Human rights lawyer N Surendran is convinced Prabagaran, who was executed in Singapore last Friday for drug trafficking, did not die a criminal.
Let me begin by saying that Malaysian citizen S Prabagaran, who was hanged to death by Singapore on July 14, was innocent. This is the brutal, horrifying fact of the matter.
An innocent man was hanged, while the government of his own country did not lift a finger to save him.
Why do I say he was innocent? Firstly, the obvious facts of his case. Why would a man who had safely made it past customs checkpoint, stop to fix his car window in sight of customs officers, if he truly knew he was carrying drugs?
But after his hanging, I became privy to his last conversations with a fellow prisoner, another Malaysian, also on death row.
About to die, with no further hope of reprieve, no point in lying or fabricating, Praba still protested his complete innocence; that he had no knowledge that there were drugs in the borrowed car he drove across Woodlands checkpoint.
How would he know then that every thrust upon the accelerator would lead him to the noose that would choke the life out of him on July 14, 2017?
But that was still five years away. He would live a nightmare that seemed to have no end, an eternity of anguish and fear, in those long five years of imprisonment in the shadow of the rope.
Can you imagine what it is like to be executed for a crime you did not commit? Yet, so many of us, in the delusional belief of an infallible justice system, cheer on the executioner and say smugly that Praba got what he deserved.
Shakespeare said the man who hath no music in him is fit for treasons, stratagems and spoils. And the man who approves of the judicial killing of his fellow man, what is he not fit for?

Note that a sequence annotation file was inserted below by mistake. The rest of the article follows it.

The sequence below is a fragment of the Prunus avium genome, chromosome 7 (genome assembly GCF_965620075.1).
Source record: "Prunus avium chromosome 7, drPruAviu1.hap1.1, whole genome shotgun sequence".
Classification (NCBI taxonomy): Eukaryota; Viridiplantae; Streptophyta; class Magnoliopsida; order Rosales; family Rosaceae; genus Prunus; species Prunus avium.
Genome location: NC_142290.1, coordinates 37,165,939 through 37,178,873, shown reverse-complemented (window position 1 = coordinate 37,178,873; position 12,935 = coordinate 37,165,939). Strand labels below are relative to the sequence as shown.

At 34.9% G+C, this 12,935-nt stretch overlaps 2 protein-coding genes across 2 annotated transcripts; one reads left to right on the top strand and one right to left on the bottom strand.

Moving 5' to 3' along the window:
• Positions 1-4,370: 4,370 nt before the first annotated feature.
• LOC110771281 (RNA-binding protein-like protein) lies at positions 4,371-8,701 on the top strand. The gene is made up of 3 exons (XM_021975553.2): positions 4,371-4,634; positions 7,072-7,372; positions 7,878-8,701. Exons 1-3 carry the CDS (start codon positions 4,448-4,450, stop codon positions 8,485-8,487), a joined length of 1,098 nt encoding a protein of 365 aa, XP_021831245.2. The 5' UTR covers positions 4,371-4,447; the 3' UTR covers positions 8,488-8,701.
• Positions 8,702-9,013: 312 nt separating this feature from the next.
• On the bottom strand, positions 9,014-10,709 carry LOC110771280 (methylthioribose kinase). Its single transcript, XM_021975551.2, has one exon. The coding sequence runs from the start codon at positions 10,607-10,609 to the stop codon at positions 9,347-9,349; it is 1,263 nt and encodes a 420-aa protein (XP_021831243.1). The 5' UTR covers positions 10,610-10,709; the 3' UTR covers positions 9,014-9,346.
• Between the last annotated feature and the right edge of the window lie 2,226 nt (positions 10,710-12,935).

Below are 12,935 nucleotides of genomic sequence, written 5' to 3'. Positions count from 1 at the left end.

The horror for Prabagaran was that no one would listen. He told the customs officers who stopped him, he told the policemen who detained and interrogated him, he told the parade of grim judges who heard his trial and appeals year after year. But no one would hear him.
When we received the notice of execution, exactly a week before the appointed death date of July 14, we had long expected it. Yet, it was difficult to process. It was on paper, in black and white, but it did not seem like something that belongs to the sane rational world to which we all pride ourselves in belonging.
I saw Praba for the first and last time in court on July 13, 2017. He was calm and quiet, and intently followed the proceedings.
The application to stay the execution was never likely to get a happy or fair reception from the Singapore judiciary.
Our Singapore counsels, Remy Choo and Priscilla Chai, who filed the application on short notice, and argued it in court against the odds, knew it. And Praba knew it.
Yet, he wished to know if there was even a flicker of hope. During a court break, he asked me in English, hoping against hope, cautiously couching his question in the negative, “It is difficult, right?”
Shortly after, the three judges of the court of appeal appeared from their chambers like the three Fates of ancient Greece and sealed his death warrant by their dismissal of the stay motion. Presiding Justice Chao Hick Tin said it was time to “put this matter to repose”. Remarkably ill-chosen words.
The last time I saw him was shortly after the verdict. He was standing up, in his purple prisoner’s outfit, surrounded by prison guards within the protected glass of the prisoner’s pen, about to be led down for the final meeting with his family.
This I can say. Praba did not die a criminal. He died a victim of a system that was driven by its own relentless inner logic, a system that was ultimately unconcerned with truth or compassion.